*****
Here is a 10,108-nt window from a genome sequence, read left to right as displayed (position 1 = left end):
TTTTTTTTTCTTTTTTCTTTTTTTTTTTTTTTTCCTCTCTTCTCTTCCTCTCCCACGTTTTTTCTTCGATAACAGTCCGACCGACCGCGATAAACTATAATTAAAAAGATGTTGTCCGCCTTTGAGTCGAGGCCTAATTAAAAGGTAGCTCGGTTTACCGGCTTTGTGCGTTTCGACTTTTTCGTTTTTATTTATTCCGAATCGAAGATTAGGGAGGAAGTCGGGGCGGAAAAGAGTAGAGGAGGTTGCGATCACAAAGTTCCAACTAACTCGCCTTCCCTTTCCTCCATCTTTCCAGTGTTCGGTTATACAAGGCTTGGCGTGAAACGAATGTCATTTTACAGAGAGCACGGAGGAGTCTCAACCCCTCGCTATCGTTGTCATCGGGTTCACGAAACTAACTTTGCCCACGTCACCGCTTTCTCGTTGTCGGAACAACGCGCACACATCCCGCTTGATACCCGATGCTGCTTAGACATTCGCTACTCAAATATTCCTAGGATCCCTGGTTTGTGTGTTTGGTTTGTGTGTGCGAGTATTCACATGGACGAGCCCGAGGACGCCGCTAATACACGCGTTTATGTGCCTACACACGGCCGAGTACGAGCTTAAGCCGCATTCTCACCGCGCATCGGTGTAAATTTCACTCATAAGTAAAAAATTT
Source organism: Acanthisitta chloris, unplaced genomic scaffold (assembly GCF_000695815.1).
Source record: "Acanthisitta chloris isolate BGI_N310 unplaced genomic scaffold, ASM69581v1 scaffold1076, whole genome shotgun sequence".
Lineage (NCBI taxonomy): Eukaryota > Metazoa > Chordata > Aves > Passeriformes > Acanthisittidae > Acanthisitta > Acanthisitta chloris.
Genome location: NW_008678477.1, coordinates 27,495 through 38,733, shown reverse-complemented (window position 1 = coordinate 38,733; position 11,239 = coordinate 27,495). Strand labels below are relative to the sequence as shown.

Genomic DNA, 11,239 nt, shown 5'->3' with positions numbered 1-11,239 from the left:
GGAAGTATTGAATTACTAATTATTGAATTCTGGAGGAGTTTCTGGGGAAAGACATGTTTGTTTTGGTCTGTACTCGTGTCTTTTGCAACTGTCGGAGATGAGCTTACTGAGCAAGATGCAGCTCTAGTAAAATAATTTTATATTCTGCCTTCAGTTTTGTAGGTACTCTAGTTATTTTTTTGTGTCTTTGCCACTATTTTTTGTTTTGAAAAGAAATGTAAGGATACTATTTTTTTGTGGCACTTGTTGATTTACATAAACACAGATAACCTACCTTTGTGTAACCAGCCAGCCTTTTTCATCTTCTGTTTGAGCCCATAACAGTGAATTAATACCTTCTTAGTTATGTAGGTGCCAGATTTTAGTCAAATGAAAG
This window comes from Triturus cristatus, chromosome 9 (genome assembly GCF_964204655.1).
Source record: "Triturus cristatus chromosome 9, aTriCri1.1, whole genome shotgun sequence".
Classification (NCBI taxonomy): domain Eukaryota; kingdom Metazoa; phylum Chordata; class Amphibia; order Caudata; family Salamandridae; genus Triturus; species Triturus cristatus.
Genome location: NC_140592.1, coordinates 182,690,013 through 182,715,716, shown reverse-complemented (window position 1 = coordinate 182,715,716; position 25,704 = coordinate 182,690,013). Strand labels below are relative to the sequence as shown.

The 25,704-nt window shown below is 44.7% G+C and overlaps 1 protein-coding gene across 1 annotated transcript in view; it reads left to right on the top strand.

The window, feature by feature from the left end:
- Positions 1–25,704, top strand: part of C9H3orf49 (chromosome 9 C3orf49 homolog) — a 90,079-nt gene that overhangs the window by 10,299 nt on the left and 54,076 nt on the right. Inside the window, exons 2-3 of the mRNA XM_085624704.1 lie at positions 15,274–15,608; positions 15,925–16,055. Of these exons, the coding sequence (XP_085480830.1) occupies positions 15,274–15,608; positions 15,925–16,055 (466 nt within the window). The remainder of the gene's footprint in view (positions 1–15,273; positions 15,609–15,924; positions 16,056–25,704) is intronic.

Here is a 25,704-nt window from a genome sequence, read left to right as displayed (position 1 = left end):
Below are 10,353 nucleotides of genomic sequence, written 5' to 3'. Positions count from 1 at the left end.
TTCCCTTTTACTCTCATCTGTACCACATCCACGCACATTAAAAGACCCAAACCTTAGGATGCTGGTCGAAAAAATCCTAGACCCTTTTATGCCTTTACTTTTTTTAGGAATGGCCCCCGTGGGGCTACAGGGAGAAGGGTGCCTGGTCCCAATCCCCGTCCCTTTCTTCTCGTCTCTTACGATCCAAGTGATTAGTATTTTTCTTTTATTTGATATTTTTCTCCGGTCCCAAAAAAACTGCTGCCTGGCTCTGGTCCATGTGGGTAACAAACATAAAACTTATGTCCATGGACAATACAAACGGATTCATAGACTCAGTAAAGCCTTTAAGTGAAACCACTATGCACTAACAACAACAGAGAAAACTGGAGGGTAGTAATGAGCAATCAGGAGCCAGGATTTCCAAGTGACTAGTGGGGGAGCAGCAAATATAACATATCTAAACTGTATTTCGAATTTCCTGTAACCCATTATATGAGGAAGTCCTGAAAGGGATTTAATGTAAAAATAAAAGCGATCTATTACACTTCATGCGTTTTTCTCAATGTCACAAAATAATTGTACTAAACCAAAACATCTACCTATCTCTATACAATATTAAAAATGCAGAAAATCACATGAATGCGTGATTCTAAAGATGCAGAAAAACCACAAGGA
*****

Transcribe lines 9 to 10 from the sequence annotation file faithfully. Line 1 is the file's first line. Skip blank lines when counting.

This window comes from Triturus cristatus, chromosome 9 (genome assembly GCF_964204655.1).
Source record: "Triturus cristatus chromosome 9, aTriCri1.1, whole genome shotgun sequence".